Find your way forward in life
‘When we are no longer able to change a situation, we are challenged to change ourselves’
I imagine you’re reading this because you’re facing some difficulties. And now you might be ready to make some changes. It’s a big step to take and I’m glad you’ve made it this far.
My name’s Maria and I’m a counsellor and psychotherapist with over 25 years of experience, including work with the NHS and in Higher Education. I help individuals and couples find ways through their challenges and move on to positive, more fulfilling lives.
I do this by providing the opportunity for people to talk and explore what they are struggling with in a safe, supportive and confidential way. This can be a great help in itself and often marks the beginning of a process of discovery and change based on self-awareness and self-care.
Here are some of the issues people bring to me:
Major life changes such as separation, loss and birth
Depression and other mental health issues
Difficulties related to conceiving, IVF and pregnancy loss
Lack of confidence
This list doesn’t cover all of life’s challenges. But in my view, no difficulty is too small to take to therapy if it is causing distress.
The main approach to my work is Gestalt Psychotherapy, a holistic and relational way of working with individuals.
Gestalt Psychotherapy focuses on raising awareness of your feelings, thoughts and behaviours in the present moment, with the support of the relationship with the therapist. These explorations account for the effect of the current situation, and look for new possibilities to live a more creative life driven by positive choices.
Relational Gestalt Therapy
This approach focuses on the here and now, which helps to identify and understand patterns of relating with others outside of the therapy, the present and the past.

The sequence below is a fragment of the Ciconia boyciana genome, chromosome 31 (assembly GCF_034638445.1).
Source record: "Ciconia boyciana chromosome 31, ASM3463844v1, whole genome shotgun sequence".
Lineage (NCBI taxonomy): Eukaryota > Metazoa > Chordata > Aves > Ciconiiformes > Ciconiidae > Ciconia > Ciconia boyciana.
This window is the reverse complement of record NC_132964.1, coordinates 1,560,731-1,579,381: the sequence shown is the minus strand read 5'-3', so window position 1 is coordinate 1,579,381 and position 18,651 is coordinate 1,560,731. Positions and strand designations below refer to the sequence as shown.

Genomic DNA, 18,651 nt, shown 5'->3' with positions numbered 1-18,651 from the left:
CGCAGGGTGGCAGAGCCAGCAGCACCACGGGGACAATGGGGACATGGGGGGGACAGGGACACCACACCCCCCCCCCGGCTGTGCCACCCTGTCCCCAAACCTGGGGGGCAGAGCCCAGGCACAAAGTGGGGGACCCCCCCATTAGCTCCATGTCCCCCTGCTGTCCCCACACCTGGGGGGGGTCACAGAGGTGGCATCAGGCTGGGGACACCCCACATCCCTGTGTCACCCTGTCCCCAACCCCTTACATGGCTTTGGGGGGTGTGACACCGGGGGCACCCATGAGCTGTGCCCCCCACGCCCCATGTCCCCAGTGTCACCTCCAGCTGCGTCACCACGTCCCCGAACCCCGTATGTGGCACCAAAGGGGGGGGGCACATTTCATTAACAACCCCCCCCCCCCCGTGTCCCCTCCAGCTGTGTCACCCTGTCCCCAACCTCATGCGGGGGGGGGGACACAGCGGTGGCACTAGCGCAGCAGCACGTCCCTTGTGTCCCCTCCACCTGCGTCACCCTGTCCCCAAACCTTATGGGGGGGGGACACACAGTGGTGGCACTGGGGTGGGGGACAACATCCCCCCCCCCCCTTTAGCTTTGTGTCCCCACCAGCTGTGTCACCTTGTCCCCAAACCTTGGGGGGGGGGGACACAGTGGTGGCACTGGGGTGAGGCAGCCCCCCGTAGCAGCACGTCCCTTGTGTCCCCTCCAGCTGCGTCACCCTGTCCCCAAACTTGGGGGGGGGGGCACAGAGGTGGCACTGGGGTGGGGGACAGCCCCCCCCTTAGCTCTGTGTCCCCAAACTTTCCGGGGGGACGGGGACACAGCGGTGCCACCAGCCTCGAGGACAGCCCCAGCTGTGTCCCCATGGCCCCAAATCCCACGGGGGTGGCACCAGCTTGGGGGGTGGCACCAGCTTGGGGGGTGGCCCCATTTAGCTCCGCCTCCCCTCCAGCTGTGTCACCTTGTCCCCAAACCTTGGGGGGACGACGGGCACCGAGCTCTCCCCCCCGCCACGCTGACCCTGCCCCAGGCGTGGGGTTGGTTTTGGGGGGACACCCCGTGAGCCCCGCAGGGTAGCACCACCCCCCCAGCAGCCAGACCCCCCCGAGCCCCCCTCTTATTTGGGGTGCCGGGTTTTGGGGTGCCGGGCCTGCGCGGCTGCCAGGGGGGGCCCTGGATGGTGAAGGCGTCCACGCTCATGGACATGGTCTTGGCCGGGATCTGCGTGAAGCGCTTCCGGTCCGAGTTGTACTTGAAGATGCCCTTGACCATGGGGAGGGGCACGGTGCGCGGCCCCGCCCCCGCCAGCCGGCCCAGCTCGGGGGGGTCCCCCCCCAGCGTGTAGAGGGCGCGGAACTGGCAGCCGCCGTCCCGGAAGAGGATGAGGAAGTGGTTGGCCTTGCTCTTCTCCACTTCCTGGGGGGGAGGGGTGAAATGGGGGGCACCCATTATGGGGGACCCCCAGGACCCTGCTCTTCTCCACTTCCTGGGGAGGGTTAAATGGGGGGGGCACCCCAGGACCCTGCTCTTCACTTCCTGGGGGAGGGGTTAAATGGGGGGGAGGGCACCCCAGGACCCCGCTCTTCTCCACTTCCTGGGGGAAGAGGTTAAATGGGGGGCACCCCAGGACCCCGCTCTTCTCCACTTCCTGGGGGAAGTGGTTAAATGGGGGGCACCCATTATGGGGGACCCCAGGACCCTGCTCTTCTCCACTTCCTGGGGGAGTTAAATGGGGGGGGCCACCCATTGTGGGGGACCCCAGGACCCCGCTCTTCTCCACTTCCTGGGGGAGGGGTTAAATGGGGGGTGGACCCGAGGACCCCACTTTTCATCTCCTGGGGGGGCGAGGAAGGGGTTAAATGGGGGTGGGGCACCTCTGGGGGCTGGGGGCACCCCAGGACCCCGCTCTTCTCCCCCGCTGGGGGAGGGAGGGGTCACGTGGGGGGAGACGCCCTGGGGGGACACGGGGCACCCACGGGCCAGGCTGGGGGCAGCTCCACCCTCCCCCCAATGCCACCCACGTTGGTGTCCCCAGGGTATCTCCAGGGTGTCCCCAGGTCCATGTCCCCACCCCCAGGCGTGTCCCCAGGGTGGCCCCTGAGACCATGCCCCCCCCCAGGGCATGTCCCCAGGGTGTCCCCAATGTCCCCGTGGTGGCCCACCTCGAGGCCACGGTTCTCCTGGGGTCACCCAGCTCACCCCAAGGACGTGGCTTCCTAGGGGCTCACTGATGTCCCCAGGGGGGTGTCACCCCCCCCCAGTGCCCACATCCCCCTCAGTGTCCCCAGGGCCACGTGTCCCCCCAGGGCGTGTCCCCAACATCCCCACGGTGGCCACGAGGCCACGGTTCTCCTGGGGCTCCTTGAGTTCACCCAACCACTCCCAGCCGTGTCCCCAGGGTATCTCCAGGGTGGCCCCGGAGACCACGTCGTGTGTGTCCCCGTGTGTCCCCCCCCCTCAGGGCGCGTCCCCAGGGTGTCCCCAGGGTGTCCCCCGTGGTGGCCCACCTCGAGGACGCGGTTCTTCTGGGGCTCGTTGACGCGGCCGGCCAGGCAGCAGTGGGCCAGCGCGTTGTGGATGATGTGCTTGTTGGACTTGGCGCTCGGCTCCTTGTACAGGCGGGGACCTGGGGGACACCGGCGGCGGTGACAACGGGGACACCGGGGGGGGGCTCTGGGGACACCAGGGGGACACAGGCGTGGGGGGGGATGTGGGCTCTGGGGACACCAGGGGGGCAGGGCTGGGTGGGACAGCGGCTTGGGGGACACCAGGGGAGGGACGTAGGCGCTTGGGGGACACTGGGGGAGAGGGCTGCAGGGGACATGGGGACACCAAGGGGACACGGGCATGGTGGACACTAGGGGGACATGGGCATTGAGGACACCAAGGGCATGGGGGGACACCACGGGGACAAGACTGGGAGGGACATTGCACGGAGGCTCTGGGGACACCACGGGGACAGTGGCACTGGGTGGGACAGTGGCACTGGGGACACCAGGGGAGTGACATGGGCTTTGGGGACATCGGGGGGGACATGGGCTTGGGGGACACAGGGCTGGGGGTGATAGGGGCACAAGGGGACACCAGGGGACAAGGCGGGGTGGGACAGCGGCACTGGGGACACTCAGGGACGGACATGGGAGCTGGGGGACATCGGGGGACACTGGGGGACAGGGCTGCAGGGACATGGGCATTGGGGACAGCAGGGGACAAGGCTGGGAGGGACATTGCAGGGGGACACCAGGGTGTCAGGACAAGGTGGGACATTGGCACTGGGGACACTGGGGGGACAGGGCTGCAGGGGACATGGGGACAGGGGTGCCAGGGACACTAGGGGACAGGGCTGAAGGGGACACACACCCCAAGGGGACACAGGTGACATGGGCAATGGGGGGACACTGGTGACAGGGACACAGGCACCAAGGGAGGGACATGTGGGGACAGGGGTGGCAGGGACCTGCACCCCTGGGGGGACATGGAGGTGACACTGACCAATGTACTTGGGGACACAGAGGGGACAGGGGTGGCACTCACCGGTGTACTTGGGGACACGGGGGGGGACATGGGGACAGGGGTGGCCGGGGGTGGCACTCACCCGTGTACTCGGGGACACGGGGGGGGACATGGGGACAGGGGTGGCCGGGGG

I also sometimes use Cognitive Behavioural Therapy (CBT) principles, particularly on difficulties in a short-term timeframe. This focuses more on specific problems, and puts less emphasis on exploring underlying issues.
The use of creativity (pastels, sand-tray, stones,) as a way of exploring difficulties is also something I suggest to clients if it seems it may be helpful, and they are happy to try something new.
In addition to my therapy work, I provide clinical supervision to qualified and trainee counsellors and psychotherapists.
Supervision is both compulsory for all practitioners and a very important part of the counselling and psychotherapy that takes place with clients.
Many of us have been in relationships when something repeatedly goes wrong in communication, and we find ourselves reacting in exactly the same or similar way time after time. Problems with relationships can also lead to other difficulties such as depression and anxiety.
Couples therapy can help you explore and develop awareness of ‘toxic’ interactions, and look at ways of changing them. Couples therapy can also help to identify significant differences in personalities, values and needs, which are often the source of ongoing difficulties.
For example, often what attracted partners to each other in the first place leads to significant struggles later, unless they are able to find a way to work with differences, to change when change is needed and to accept differences as a possible source of richness rather than conflict.
My approach to couples is integrative, drawing on concepts from humanistic, cognitive-behavioural and psychoanalytic principles, and a more specific approach called Emotion Focused Therapy or EFT. This focuses on accessing and healing emotions and strengthening relational bonds by facilitating new ways of talking and responding.
It provides practitioners with regular and ongoing opportunities to reflect in depth about all aspects of their practice. This helps them work as effectively, safely and ethically as possible, and ensures the best possible therapeutic practice for the client.
In this process, building a relationship that is open, trusting and enabling is essential.